Immediately after the acquisition, Walmart’s share price has taken a sharp fall. Analysts all over the world are unanimous that the deal makes “zero sense” and have predicted dark days ahead for the company.
While these fears might well be true and justified for Walmart as a public-listed company in the US, at least from India’s perspective, they are largely irrelevant. Walmart’s share price and its performance in the US is of limited import to the rest of the world. The more interesting question is what does the future hold for Walmart-Flipkart in India. The answer to that can also be summed up in one word.
But not the same metaphorical “dark” as with Walmart’s stock price. This is a far more literal dark. Specifically, it refers to Walmart’s focus, on dark stores and dark warehousing to drive the next phase of Flipkart’s growth.
How does this work?
As we had pointed out in last week’s story, the government’s Foreign Direct Investment (FDI) policies had hitherto denied Walmart the opportunity to participate in a meaningful way in the Indian retail market. Acquiring Flipkart, technically classified as an online marketplace and hence allowing 100% FDI investment, gives Walmart a back-door entry into multi-brand retail.
However, this entry comes with conditions, specifically around disallowing branded physical stores, which is one of Walmart’s key strengths. Dark stores and dark warehouses allow Walmart an alternative way to cater to the Indian market without all the legal and regulatory hassles. These dark stores are like front-end shops in every major way, but with one big difference – they are not allowed to sell goods to customers who physically come to these stores and are not allowed to have any kind of branding or advertising at the store location (hence the use of the term “dark” to describe them).
The upside though, is that unlike front-end stores that require a lot of permissions, dark stores are not regulated as stringently. In Walmart-Flipkart’s omnichannel strategy, orders are placed online and they are fulfilled from the closest dark stores in the shortest amount of time possible. The convenience of online ordering meets the speed and near real-time fulfilment of offline stores.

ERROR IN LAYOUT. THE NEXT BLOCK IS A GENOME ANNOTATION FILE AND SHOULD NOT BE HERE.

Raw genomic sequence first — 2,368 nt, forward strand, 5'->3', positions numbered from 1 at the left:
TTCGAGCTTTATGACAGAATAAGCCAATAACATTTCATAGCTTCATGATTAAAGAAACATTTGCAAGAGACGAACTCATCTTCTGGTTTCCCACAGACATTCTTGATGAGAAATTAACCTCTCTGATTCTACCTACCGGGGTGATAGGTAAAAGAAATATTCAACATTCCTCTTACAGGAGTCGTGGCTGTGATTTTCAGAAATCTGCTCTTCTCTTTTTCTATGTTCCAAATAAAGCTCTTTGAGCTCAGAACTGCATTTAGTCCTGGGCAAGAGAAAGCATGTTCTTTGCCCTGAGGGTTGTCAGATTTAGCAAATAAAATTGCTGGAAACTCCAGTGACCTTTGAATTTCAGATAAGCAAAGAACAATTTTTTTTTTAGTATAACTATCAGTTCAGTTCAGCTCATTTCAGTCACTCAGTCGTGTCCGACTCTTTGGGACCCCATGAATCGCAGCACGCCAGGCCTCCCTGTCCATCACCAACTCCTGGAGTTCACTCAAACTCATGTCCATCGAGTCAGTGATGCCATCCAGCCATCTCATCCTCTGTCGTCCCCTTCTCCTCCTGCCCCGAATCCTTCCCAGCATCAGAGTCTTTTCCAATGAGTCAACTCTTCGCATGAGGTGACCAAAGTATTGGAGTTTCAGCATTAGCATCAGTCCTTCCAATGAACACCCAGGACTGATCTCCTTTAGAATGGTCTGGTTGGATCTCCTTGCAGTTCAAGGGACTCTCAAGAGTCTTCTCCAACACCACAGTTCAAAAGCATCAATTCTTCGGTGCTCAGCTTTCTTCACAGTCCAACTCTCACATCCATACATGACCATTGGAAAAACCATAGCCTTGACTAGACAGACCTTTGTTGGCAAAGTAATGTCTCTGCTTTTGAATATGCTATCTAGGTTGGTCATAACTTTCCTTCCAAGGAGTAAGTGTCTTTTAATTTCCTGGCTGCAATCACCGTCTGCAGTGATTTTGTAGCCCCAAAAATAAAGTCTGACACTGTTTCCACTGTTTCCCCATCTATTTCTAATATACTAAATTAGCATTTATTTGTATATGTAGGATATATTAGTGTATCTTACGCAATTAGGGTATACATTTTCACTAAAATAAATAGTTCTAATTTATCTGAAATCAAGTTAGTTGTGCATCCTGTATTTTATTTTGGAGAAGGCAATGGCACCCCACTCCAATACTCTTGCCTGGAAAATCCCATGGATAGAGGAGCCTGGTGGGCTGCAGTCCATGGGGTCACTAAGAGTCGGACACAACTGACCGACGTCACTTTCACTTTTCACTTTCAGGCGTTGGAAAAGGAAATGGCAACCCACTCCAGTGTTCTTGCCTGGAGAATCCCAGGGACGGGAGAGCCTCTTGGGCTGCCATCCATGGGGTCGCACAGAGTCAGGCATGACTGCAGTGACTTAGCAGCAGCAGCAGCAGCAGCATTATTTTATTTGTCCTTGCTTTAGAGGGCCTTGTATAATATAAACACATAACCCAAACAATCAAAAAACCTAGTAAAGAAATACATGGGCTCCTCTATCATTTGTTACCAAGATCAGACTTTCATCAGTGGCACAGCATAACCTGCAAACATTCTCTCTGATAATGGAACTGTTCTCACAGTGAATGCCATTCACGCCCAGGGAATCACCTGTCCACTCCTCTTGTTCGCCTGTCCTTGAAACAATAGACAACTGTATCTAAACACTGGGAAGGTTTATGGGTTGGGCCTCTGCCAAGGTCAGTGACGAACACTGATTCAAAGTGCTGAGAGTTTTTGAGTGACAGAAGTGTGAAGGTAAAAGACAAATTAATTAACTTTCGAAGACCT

So, let’s see how this plays out by answering a series of pointed questions.
Why are dark warehouses/stores important to Walmart-Flipkart?
The entire value proposition of dark stores and dark warehouses is sharpest for one particular type of retail goods—groceries and food items.
There is a growing belief that the online groceries segment, which is a small market today, will grow significantly in both absolute and relative terms over the next three years. As we pointed out in our story earlier this week, the online grocery business today is just a half-billion dollar sliver of the total $450 billion food and grocery retail business in India. And of the total $450 billion, less than 4% of the Indian food and grocery market is organised in contrast to the overall retail market in India where 10% of the pie is in the organised sector. So there is a lot of headroom, both in terms of the expected long-term shifts from unorganised to organised as well as from offline to online. Dark stores are the arrowhead through which Walmart-Flipkart will venture to bring this market both into the organised sector and online.
But aren’t dark stores bypassing regulatory guidelines?
No. This is something that many other companies are already doing. BigBasket is a classic example. It fulfils a lot of its orders from dark stores and dark warehouses. Amazon does the same for Amazon Now’s express delivery. Nothing stops Walmart-Flipkart from doing the same.
Why couldn’t Flipkart venture into groceries on its own?
Hitherto, Flipkart has had limited success with groceries. They tried it once, years back, but quickly abandoned plans and have only recently taken baby steps to re-enter the segment. So why is groceries a hard market to crack? These items are perishable with short shelf-lives, and the imperatives around supply chains, inventory management and logistics are completely unique relative to everything else that Flipkart has sold previously. It requires an entirely different mindset around operations, economics and user behaviour. Not only are these areas Walmart’s core strengths, but they already have a Rs 4,000 crore (~$588 million) cash and carry business in India where food items and groceries are a big part of the basket.